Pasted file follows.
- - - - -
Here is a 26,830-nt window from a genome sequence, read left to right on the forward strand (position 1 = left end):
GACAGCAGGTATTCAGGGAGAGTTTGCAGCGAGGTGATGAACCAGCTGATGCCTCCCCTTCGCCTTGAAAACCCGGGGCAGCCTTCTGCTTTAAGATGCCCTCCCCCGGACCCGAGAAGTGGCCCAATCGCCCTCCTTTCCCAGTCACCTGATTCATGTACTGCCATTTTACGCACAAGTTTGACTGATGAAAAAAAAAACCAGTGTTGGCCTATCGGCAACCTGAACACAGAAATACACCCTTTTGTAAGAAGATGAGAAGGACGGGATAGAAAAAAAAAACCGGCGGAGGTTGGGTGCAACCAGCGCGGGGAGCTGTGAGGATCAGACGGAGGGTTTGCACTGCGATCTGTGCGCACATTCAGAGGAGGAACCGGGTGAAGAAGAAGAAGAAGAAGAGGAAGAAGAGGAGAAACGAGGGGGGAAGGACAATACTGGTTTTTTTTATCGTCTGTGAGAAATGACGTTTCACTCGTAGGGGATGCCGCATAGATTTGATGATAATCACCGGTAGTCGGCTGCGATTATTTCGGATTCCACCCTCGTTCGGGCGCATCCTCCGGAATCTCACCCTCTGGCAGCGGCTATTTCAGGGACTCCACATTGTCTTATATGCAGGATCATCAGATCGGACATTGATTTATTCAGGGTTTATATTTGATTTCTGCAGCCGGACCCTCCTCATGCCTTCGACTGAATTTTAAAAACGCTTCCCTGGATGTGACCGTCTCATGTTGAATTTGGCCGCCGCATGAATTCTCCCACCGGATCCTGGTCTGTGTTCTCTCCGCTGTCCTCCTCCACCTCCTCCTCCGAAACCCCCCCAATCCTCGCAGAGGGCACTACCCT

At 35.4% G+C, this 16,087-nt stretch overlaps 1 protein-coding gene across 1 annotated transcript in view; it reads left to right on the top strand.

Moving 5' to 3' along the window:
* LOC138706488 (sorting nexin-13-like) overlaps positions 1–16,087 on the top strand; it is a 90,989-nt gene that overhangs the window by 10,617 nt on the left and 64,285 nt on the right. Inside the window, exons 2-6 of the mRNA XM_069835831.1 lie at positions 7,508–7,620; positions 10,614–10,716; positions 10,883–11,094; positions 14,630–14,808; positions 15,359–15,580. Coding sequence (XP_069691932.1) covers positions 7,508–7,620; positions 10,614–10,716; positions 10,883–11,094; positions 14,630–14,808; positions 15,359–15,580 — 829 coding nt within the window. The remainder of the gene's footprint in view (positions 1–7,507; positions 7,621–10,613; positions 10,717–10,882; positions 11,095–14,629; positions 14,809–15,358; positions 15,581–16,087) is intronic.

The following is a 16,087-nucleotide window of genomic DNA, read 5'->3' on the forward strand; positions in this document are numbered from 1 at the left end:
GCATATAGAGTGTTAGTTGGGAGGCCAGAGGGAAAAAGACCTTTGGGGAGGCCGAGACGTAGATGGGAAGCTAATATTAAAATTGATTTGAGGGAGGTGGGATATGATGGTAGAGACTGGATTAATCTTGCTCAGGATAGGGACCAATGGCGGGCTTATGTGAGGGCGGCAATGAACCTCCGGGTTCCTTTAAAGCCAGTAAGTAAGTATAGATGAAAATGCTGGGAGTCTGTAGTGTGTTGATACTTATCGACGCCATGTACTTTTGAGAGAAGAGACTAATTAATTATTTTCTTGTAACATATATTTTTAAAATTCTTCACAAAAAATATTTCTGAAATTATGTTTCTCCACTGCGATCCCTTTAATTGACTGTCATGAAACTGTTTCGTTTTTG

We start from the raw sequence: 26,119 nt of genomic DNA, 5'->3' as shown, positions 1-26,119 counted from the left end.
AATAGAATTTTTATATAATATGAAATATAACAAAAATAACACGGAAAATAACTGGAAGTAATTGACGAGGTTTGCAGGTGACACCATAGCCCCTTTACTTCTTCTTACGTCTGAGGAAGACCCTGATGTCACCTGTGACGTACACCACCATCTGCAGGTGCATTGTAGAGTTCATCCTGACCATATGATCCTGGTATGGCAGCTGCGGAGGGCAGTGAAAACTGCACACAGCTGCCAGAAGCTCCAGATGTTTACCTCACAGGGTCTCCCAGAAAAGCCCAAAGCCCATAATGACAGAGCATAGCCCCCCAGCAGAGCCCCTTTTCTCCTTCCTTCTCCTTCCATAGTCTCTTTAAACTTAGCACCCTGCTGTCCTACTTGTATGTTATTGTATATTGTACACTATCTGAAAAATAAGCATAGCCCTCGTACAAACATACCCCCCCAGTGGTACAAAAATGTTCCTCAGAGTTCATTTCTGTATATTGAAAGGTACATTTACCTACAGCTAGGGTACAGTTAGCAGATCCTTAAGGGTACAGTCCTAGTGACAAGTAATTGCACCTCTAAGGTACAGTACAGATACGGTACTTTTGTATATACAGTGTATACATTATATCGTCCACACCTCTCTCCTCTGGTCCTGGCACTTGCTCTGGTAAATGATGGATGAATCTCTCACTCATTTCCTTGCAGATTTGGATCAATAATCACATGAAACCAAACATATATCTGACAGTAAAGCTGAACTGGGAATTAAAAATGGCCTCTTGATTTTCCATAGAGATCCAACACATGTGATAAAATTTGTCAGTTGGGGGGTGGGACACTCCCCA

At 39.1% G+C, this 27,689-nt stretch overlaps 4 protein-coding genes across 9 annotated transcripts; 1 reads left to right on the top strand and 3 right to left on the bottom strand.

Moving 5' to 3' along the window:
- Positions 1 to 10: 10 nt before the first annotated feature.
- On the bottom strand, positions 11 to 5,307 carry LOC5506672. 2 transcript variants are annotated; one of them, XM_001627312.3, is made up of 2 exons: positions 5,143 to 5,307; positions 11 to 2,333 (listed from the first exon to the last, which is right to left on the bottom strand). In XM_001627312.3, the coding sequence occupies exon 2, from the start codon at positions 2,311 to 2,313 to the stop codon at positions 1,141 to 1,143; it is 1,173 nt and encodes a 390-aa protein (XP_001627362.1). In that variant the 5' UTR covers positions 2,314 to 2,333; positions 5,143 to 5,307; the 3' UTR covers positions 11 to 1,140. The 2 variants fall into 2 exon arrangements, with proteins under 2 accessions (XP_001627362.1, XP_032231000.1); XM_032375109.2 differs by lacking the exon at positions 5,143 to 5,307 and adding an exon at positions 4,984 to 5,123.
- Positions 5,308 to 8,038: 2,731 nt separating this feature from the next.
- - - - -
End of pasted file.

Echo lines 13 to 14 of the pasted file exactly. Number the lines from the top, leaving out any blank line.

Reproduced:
- On the bottom strand, positions 11 to 5,307 carry LOC5506672. 2 transcript variants are annotated; one of them, XM_001627312.3, is made up of 2 exons: positions 5,143 to 5,307; positions 11 to 2,333 (listed from the first exon to the last, which is right to left on the bottom strand). In XM_001627312.3, the coding sequence occupies exon 2, from the start codon at positions 2,311 to 2,313 to the stop codon at positions 1,141 to 1,143; it is 1,173 nt and encodes a 390-aa protein (XP_001627362.1). In that variant the 5' UTR covers positions 2,314 to 2,333; positions 5,143 to 5,307; the 3' UTR covers positions 11 to 1,140. The 2 variants fall into 2 exon arrangements, with proteins under 2 accessions (XP_001627362.1, XP_032231000.1); XM_032375109.2 differs by lacking the exon at positions 5,143 to 5,307 and adding an exon at positions 4,984 to 5,123.
- Positions 5,308 to 8,038: 2,731 nt separating this feature from the next.